IDW Publishing Spotlight #11 Blaster Review

in 2008, Comic Book Review, Generation One

IDW Publishing

General Information:
Cover Price: $3.99 (US)
Publisher: IDW Publishing
Publication Date: January 23, 2008
Written by: Simon Furman
Art by: Emiliano Santalucia
Colors by: Josh Burcham
Color assist by: Andrew Elder, Liam Shalloo, Espen Grundetjern
Letters by: Neil Uyetake
Edits by: Chris Ryall and Andrew Steven Harris

Regular Cover Retailer Incentive Cover

Once upon a time, the Autobot known as Blaster was "The Voice", a rallying cry of inspiration for Autobots stuck on the front lines fighting insurmountable odds. But now, he is damaged and floating in space, wrecked until one day he is delivered to the autobot Command Hub by an Ilxian freighter.

Onboard the Autobot space station, Blaster is patched up as Silverbolt and Perceptor explain that they do not know who attempted to destroy him. Silverbolt explains all the security footage was scrubbed, meaning this had to have been an inside job! This stunning revelation takes a piece out of Blaster's very core, making him question the very torops he is meant to inspire. As he watches video of his old broadcsts, he is suddenly attacked again! He survives and his assailant disappears, but once again the footage is unclear, showing only a faint shadow of his attacker. Blaster is not deterred however, he is going to find out who has done this - one way or another!

Once again, Blaster takes to the airwaves, inspiring Autobots again with his tough and inspirational talk. Then - he waits for his attacker to come again. As he does so, he remembers the time he was betrayed. Reporting to his usual post, he thought he was going to amp up the Autobots shortly after the assault by Thunderwing. The Decepticons used the chaos following that event to push into Autobot territory, and Blaster saw his role as inspiring them to fight back. However, before he could do so he was betrayed! Shortly thereafter the big push happened, and he wasn't there for those he valued the most: his comrades.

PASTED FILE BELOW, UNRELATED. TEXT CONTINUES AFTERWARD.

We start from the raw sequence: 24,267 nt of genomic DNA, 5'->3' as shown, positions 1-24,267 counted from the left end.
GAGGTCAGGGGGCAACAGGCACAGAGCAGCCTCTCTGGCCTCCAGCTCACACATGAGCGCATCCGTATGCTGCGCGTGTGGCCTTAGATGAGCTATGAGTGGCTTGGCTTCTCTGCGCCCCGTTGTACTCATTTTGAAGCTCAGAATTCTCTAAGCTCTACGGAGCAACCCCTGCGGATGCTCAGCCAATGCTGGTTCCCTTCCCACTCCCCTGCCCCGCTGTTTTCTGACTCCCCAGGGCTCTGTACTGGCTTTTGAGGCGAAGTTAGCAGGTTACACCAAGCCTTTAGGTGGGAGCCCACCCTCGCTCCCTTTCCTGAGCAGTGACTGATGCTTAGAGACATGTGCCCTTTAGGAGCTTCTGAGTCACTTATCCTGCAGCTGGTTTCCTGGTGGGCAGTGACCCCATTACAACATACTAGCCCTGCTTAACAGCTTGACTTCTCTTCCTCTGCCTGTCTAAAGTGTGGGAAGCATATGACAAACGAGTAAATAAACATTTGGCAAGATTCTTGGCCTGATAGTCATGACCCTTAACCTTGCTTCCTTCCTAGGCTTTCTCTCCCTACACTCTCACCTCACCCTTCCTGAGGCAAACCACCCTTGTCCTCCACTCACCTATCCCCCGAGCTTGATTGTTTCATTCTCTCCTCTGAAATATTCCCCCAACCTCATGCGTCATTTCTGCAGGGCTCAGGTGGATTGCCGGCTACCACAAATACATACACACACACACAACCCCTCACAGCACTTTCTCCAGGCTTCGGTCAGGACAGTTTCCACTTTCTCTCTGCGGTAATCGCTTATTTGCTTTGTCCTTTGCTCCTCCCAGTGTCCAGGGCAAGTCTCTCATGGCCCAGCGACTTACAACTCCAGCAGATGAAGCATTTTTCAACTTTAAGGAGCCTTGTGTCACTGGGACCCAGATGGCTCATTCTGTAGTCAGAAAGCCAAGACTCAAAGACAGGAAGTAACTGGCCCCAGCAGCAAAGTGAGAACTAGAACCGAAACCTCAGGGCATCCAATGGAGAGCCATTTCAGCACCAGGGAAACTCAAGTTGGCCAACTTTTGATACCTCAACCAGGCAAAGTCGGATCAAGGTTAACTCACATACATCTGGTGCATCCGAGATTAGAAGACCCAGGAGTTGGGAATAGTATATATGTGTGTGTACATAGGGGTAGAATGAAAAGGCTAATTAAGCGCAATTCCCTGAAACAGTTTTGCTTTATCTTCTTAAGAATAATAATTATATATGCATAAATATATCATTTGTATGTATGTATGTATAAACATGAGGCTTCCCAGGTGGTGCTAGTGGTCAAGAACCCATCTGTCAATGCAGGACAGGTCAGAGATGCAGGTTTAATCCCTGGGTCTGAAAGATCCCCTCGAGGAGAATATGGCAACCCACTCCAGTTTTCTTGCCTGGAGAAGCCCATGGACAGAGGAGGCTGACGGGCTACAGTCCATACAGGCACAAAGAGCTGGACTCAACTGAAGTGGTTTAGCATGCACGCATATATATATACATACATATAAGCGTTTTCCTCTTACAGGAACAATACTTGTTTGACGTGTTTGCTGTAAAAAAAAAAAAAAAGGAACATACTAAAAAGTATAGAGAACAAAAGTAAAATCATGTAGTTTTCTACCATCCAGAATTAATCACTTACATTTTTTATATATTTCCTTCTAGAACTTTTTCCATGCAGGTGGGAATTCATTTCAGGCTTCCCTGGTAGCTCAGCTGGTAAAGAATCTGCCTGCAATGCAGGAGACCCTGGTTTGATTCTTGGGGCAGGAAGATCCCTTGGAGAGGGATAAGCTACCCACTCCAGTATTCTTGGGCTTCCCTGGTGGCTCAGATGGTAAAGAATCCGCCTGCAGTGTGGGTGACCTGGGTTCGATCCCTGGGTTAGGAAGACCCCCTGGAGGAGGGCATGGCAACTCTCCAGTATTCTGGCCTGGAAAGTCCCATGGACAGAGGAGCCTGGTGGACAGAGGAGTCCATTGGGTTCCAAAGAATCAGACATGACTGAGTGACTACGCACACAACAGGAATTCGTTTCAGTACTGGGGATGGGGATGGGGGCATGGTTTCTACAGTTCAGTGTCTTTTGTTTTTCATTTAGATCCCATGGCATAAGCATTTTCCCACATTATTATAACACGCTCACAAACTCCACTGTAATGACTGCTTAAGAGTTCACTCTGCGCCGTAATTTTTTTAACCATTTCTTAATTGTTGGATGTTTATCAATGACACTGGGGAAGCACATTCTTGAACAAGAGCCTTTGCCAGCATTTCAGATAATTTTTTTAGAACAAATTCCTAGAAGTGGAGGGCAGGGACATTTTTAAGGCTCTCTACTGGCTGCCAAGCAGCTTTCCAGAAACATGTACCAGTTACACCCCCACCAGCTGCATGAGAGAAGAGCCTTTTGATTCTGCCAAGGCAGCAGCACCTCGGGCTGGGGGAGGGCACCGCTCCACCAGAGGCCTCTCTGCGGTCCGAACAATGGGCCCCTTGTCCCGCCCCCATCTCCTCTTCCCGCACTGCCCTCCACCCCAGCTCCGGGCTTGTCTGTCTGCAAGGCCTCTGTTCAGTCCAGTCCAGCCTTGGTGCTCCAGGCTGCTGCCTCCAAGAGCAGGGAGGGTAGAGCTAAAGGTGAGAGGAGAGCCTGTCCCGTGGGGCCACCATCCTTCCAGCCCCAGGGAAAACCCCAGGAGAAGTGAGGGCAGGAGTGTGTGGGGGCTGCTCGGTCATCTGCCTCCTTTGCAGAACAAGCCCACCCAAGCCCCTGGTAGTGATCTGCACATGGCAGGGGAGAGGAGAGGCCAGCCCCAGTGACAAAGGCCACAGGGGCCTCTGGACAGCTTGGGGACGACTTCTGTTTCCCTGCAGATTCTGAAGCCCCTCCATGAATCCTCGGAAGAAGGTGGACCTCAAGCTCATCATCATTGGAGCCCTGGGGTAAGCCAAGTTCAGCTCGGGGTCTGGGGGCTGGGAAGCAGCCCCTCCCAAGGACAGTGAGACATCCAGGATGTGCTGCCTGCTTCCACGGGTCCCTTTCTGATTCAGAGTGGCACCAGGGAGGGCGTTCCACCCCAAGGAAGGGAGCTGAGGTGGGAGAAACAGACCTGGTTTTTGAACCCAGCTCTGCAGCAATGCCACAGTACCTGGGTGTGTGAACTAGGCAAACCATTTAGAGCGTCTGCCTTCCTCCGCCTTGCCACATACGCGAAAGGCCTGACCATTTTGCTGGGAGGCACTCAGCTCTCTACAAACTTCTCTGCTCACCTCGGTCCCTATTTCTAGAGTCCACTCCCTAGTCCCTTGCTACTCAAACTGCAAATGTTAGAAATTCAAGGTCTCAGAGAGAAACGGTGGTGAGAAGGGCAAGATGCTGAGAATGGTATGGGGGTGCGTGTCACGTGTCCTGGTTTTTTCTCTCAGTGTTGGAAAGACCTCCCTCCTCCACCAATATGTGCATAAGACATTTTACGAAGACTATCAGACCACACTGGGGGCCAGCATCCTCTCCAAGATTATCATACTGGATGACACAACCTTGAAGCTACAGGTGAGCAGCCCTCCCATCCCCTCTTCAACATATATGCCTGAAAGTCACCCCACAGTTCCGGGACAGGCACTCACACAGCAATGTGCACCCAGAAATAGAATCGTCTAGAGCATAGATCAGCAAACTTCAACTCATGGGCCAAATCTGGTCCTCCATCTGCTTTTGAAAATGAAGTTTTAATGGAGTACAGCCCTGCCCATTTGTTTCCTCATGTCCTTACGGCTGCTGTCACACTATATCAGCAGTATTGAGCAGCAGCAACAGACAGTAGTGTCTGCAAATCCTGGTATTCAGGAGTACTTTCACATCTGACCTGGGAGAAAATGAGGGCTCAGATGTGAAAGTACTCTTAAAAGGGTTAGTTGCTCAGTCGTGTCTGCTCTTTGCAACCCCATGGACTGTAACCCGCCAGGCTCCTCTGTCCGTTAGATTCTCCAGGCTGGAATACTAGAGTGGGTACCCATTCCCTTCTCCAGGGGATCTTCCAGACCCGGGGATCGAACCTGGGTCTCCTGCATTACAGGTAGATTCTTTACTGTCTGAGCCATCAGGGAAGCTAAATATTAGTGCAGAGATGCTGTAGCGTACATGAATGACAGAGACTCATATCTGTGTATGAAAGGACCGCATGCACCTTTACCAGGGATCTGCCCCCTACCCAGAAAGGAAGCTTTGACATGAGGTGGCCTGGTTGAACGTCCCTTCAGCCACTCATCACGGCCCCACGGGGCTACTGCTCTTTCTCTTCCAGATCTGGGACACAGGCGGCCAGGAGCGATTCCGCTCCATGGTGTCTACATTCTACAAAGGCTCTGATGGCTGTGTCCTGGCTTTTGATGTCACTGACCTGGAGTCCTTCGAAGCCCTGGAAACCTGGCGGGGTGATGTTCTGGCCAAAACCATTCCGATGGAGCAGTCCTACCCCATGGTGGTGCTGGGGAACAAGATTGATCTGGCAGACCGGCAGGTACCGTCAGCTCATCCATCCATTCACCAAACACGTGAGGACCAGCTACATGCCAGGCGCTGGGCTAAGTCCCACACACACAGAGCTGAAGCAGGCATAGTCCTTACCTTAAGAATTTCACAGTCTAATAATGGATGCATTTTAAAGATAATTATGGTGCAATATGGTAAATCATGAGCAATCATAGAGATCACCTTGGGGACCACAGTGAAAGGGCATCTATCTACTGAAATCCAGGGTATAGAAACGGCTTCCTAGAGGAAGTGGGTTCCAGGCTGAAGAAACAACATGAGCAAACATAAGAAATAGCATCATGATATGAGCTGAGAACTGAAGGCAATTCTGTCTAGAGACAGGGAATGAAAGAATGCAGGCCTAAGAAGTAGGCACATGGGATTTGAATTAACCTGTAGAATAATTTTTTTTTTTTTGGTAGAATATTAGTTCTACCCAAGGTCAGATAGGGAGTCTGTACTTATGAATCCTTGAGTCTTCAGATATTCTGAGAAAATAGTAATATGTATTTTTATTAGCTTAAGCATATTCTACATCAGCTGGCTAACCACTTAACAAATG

Sadly, Blaster's expectation of betrayal is justified as a grenade is tossed into the section his broadcast is coming from. However, this was all part of the plan! Blaster reveals himself to the Autobot who has betrayed him: Beachcomber! The two fight as Beachcomber explains he has no control over his own actions thanks to a cerebro-shell implanted into his mind by Bombshell, courtesy of Soundwave! Blaster eventually overpowers Beachcomber, but he talks him into defeating the cerebro-shell himself through sheer willpower. Unfortunately, the effort damages part of his neo-cortex, rendering him non-functional. Blaster is more than upset. He knows he has work to do at the Hub, but once he is done he intends to find Soundwave and stop him for good!